How a community could be bisected by infrastructure
How a community could be bisected by infrastructure

The second type of severance we may come across is a barrier bordering two distinct communities on either side, inhibiting interaction between people from the two communities. As in the previous example, residents might not be willing to cross the road to access goods, services and people. The barrier could actually emphasise differences between the communities, meaning people are even less inclined to cross the busy road. This also describes what might happen in the first example long-term.

How severance may define the boundaries of two adjacent communities
How severance may define the boundaries of two adjacent communities

The third and final type of severance is a community that is isolated by a combination of infrastructure barriers. A less extreme example would be to imagine a community that can only be accessed by a single route or entrance. The barriers could be different types of infrastructure (as in the picture below), or all the same. In this example, the community itself is not split or divided, it is separated from the wider area, which may hinder access to facilities such as schools, hospitals, or places of work.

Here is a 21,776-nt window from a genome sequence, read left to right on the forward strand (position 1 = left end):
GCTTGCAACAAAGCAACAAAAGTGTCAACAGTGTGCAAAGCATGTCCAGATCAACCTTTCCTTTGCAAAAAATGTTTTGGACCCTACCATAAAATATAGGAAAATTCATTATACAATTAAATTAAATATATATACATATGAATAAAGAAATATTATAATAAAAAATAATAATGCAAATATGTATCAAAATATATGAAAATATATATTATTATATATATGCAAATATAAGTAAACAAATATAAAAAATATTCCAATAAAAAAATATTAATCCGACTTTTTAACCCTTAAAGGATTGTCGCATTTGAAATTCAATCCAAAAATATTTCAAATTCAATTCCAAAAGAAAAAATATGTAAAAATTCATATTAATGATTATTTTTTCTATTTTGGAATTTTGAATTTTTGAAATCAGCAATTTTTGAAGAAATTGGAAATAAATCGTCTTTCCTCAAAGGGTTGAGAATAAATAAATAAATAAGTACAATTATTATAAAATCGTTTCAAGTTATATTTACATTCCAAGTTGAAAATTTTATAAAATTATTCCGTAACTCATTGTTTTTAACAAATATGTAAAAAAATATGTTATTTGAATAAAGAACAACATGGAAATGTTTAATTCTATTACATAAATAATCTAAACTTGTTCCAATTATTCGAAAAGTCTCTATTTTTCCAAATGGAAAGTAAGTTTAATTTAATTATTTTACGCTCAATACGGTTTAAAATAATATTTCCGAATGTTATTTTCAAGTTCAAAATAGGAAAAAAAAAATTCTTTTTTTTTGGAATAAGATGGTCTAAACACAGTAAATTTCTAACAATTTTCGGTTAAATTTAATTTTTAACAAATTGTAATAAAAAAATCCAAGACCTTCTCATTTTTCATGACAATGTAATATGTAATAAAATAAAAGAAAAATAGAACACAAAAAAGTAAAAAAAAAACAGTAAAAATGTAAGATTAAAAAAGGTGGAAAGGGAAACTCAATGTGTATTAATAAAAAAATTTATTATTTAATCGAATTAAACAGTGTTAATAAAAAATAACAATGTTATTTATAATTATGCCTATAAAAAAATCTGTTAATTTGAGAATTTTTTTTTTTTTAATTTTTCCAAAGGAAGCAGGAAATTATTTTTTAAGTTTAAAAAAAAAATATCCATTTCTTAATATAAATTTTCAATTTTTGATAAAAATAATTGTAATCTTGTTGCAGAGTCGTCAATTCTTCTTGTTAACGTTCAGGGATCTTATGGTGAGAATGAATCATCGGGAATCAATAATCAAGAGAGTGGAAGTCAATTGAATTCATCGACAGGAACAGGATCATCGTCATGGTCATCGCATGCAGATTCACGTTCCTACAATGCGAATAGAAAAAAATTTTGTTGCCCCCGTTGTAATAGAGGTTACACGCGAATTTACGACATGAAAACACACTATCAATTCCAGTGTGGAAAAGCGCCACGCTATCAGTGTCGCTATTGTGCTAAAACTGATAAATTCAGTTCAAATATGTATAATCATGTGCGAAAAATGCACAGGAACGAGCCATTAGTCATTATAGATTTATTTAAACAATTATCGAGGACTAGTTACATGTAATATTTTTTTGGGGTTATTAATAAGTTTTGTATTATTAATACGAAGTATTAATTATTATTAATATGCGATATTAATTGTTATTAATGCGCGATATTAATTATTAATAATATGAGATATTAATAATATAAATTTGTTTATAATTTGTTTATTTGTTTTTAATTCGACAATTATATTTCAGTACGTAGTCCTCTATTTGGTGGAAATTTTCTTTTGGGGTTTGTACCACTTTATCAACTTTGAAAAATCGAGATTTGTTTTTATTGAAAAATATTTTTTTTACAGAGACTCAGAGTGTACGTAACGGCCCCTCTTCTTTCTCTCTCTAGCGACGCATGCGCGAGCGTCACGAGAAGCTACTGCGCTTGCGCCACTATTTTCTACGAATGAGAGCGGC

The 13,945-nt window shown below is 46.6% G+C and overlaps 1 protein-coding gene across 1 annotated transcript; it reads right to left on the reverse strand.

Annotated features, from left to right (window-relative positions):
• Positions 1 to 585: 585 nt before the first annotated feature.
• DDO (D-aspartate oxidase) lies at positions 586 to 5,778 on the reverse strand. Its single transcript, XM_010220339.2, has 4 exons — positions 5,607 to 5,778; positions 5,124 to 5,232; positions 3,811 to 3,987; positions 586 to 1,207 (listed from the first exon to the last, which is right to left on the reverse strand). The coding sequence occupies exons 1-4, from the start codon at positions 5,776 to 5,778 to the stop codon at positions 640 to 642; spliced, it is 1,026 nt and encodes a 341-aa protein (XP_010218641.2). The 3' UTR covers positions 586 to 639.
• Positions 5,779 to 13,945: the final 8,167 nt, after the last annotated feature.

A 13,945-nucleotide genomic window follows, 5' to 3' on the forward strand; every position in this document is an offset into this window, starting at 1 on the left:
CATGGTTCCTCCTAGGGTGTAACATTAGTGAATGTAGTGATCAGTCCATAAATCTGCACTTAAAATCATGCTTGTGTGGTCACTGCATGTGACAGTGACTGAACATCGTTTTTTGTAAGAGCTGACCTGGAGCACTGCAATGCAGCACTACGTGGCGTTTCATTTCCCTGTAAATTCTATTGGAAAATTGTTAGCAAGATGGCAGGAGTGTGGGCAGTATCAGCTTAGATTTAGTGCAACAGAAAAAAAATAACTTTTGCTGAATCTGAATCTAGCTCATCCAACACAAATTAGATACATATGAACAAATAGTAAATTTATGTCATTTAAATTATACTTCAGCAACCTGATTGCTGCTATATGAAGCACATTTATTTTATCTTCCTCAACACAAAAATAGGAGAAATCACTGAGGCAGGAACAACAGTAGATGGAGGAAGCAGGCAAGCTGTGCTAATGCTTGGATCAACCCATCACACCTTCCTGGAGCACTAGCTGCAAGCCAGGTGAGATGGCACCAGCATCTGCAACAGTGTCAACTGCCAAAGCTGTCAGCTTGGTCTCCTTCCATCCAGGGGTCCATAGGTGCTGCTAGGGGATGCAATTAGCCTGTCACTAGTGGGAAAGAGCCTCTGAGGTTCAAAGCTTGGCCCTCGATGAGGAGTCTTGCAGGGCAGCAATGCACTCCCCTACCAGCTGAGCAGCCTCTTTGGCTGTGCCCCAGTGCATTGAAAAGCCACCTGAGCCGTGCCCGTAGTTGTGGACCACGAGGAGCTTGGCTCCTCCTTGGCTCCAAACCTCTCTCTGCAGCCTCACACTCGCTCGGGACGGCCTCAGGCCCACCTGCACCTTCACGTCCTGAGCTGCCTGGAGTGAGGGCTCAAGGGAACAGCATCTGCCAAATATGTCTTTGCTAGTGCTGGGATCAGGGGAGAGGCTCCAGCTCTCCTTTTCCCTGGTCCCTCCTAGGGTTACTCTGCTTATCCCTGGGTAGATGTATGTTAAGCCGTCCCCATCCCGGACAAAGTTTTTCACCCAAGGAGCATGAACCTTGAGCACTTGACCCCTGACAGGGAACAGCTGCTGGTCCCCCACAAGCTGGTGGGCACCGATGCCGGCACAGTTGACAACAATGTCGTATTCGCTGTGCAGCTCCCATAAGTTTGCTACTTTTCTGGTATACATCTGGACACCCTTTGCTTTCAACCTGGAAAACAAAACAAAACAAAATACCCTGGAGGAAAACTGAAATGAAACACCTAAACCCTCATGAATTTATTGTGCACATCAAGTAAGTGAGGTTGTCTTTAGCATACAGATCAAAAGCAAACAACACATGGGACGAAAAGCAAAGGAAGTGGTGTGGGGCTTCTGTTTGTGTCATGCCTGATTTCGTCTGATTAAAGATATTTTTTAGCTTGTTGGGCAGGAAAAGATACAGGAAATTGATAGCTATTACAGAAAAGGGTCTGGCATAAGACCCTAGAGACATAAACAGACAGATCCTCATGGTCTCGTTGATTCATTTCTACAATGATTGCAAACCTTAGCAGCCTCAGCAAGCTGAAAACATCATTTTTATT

How severance might lead to a community becoming isolated
How severance might lead to a community becoming isolated

While I think the first example is unequivocal, there are definitely good arguments for not calling the other two community severance. We’d like to know your views – which of these would you call community severance, and why?

Three elements to identify community severance

Post by Dr Paulo Rui Anciaes
An example of a dual carriageway as a barrier.
An example of a dual carriageway as a barrier.

The previous post talked about strategies for identifying suitable cases for studying the problem of community severance.